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Earth was like Mars? Experts find fossils in Greenland dating back to 3.7 Billion Years

Greenland stromatolites find can make Mars look even more promising than before as a potential abode for past life

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Allen Nutman (L) of the University of Woollongong and Vickie Bennet of the Australian National University hold a specimen of 3.7 billion-year-old fossils found in Greenland in Canberra, Australia, August 23, 2016. Picture taken August 23, 2016. Image source: Reuters
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  • Stromatolites-fossilized communities of bacteria were supposedly found in south-west Greenland, these pre date fossils by 220 million years
  • There can be staggering implications of this find, one of them being a higher probability of life in Mars
  • The Earth was probably similar to Mars when stromalites started growing

September 1,2016– Fossils as defined in a dictionary are the remains or impression of a prehistoric plant or animal embedded in rock and preserved in petrified form. In simpler terms, fossils help us understand the existence of life that dates back to some billion years.

In recent news, the earliest fossil evidence of life on Earth has been found in rocks 3.7 billion years old in Greenland. This in way raises the chances of life on Mars aeons ago when both planets were similarly desolate, scientists said on Wednesday.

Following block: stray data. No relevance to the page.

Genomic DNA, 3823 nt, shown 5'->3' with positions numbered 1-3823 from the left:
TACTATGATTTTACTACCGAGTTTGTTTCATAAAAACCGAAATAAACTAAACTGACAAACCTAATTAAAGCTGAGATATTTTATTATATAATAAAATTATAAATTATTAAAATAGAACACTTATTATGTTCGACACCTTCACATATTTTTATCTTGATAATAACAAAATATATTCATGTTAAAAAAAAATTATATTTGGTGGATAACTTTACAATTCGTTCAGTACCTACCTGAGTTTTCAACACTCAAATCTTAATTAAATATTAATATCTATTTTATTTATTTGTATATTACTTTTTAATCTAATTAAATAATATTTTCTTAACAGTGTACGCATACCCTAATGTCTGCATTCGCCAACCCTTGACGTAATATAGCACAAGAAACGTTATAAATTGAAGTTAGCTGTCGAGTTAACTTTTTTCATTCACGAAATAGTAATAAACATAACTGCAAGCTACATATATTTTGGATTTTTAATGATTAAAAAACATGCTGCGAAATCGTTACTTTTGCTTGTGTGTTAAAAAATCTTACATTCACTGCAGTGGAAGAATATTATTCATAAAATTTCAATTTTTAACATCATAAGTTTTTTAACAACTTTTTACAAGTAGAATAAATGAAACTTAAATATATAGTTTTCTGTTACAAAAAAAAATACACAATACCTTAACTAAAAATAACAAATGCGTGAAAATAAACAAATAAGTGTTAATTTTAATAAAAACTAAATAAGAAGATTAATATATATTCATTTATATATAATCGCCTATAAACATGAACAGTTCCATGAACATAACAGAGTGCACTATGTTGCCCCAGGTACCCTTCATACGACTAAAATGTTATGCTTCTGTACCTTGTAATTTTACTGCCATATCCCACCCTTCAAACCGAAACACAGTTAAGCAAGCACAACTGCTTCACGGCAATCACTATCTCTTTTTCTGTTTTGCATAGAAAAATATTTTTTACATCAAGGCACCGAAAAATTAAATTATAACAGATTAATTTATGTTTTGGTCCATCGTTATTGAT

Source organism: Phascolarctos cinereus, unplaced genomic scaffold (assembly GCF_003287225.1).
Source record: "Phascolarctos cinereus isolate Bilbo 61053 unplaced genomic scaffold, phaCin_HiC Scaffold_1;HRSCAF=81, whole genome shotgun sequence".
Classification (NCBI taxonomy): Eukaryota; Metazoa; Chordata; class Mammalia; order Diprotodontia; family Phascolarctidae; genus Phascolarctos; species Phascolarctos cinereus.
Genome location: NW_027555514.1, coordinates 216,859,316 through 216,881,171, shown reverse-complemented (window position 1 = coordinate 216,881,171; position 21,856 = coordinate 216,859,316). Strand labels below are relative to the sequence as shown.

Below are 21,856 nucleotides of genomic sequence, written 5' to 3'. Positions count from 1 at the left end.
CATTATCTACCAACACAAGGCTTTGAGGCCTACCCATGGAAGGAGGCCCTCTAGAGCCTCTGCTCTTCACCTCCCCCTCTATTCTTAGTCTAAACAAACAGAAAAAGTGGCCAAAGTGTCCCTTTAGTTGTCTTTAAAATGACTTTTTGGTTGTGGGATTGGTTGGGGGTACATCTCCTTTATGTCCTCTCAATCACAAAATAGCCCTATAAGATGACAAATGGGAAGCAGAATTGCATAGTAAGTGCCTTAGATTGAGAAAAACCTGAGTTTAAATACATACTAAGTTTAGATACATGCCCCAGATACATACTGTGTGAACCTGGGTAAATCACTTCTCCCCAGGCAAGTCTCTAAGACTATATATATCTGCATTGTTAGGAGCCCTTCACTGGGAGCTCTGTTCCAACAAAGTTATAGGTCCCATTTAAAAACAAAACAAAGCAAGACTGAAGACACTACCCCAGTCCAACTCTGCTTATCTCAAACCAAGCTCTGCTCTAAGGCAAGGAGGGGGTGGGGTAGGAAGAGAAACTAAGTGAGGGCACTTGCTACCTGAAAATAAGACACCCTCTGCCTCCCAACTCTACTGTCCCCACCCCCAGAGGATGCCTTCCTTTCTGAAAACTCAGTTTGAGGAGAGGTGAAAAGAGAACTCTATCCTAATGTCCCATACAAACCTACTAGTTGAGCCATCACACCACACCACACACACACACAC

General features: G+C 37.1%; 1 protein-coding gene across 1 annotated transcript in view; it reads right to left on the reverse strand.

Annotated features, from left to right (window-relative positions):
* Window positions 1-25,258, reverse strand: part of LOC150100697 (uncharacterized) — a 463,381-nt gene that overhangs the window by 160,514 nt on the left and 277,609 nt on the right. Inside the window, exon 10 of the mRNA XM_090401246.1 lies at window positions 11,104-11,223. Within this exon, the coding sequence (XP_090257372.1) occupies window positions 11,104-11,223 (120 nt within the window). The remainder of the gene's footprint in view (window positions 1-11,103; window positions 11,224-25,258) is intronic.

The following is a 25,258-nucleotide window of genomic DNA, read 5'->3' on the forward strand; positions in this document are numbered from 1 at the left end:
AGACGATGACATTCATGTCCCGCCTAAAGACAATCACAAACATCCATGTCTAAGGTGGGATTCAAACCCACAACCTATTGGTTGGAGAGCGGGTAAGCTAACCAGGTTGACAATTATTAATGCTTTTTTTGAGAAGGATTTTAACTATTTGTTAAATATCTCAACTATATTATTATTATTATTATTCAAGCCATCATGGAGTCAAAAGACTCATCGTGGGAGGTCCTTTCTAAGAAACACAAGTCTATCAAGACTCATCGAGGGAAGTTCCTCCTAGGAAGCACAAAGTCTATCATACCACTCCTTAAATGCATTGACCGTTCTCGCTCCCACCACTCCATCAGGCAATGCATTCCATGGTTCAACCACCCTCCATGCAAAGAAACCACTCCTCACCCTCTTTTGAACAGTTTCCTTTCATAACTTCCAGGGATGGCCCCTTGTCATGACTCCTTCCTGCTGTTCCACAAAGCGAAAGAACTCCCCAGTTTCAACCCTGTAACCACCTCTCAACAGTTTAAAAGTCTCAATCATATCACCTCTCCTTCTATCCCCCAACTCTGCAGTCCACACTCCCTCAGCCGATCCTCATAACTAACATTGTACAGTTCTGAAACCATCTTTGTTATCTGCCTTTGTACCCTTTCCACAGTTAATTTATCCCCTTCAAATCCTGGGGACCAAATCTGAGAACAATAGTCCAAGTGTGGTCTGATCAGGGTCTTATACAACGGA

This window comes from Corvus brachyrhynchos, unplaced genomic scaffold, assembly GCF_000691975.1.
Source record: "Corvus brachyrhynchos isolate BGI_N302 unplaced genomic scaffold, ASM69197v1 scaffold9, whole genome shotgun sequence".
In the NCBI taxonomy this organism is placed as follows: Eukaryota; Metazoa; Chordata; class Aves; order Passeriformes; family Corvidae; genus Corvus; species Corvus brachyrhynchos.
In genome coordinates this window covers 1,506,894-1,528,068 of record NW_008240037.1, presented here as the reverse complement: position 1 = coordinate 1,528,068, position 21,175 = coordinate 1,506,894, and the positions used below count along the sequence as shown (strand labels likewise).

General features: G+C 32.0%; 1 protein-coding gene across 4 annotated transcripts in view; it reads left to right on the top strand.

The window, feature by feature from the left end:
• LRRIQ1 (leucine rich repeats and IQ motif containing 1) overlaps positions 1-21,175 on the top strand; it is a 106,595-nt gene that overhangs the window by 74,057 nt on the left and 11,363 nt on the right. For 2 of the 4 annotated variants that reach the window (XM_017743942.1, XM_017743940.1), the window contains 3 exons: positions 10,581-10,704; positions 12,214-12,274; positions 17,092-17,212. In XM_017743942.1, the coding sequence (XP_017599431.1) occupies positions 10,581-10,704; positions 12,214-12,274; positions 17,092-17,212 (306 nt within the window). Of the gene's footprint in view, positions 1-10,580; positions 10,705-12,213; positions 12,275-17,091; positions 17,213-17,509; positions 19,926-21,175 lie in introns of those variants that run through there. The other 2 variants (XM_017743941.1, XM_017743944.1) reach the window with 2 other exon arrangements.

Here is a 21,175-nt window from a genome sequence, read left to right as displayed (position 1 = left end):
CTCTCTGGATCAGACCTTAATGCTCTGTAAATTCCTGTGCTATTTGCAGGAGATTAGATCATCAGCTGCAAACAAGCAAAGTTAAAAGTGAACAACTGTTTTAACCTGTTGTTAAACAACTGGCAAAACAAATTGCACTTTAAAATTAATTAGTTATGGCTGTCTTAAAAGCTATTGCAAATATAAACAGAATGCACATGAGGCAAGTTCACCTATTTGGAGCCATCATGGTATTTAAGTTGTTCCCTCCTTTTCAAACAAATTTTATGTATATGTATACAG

The experts found tiny humps, between one and 4 cm (0.4 and 1.6 inches) tall, in rocks at Isua in south-west Greenland that they said were fossilized groups of microbes similar to ones now found in seas from Bermuda to Australia.

If confirmed as fossilized communities of bacteria known as stromatolites – rather than a freak natural formation – the lumps would pre-date fossils found in Australia as the earliest evidence of life on Earth by 220 million years.

“This indicates the Earth was no longer some sort of hell 3.7 billion years ago,” lead author Allen Nutman, of the University of Wollongong, told Reuters of the findings that were published in the journal Nature.

“It was a place where life could flourish.”

Earth formed about 4.6 billion years ago and the relative sophistication of stromatolites indicated that life had evolved quickly after a bombardment by asteroids ended about 4 billion years ago.

“Stromatolites contain billions of bacteria … they’re making the equivalent of apartment complexes,” said Martin Van Kranendonk, a co-author at the University of New South Wales who identified the previously oldest fossils, dating from 3.48 billion years ago.

At the time stromatolites started growing in gooey masses on a forgotten seabed, the Earth was probably similar to Mars with liquid water at the surface, orbiting a sun that was 30 percent dimmer than today, the scientists said.

Those parallels could be a new spur to study whether Mars once had life, the authors said.

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“Suddenly, Mars may look even more promising than before as a potential abode for past life,” Abigail Allwood, of the California Institute of Technology, wrote in a commentary in Nature.

The Greenland find was made after a retreat of snow and ice exposed long-hidden rocks. Greenland’s government hopes that a thaw linked to global warming will have positive spin-offs, such as exposing more minerals.